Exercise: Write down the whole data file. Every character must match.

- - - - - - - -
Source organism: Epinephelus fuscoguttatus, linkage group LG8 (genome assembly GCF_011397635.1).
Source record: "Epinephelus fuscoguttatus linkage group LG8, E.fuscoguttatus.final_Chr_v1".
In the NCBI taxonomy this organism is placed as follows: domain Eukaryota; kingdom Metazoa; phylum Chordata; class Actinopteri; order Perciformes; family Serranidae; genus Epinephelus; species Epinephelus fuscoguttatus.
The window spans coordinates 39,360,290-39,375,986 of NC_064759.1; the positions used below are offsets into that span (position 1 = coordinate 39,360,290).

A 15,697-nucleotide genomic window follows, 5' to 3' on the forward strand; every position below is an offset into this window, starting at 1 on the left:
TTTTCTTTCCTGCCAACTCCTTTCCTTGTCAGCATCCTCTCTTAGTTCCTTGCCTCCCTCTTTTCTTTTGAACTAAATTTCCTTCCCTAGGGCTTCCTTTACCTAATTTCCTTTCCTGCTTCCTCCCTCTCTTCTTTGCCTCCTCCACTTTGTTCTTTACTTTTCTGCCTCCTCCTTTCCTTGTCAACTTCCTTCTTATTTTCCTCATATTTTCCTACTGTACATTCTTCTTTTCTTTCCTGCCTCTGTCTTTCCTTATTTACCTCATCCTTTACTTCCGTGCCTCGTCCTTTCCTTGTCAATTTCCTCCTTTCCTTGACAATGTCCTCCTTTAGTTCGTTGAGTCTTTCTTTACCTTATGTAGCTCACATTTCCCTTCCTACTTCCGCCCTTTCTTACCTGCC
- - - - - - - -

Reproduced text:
Source organism: Epinephelus fuscoguttatus, linkage group LG8 (genome assembly GCF_011397635.1).
Source record: "Epinephelus fuscoguttatus linkage group LG8, E.fuscoguttatus.final_Chr_v1".
In the NCBI taxonomy this organism is placed as follows: domain Eukaryota; kingdom Metazoa; phylum Chordata; class Actinopteri; order Perciformes; family Serranidae; genus Epinephelus; species Epinephelus fuscoguttatus.
The window spans coordinates 39,360,290-39,375,986 of NC_064759.1; the positions used below are offsets into that span (position 1 = coordinate 39,360,290).

A 15,697-nucleotide genomic window follows, 5' to 3' on the forward strand; every position below is an offset into this window, starting at 1 on the left:
TTTTCTTTCCTGCCAACTCCTTTCCTTGTCAGCATCCTCTCTTAGTTCCTTGCCTCCCTCTTTTCTTTTGAACTAAATTTCCTTCCCTAGGGCTTCCTTTACCTAATTTCCTTTCCTGCTTCCTCCCTCTCTTCTTTGCCTCCTCCACTTTGTTCTTTACTTTTCTGCCTCCTCCTTTCCTTGTCAACTTCCTTCTTATTTTCCTCATATTTTCCTACTGTACATTCTTCTTTTCTTTCCTGCCTCTGTCTTTCCTTATTTACCTCATCCTTTACTTCCGTGCCTCGTCCTTTCCTTGTCAATTTCCTCCTTTCCTTGACAATGTCCTCCTTTAGTTCGTTGAGTCTTTCTTTACCTTATGTAGCTCACATTTCCCTTCCTACTTCCGCCCTTTCTTACCTGCC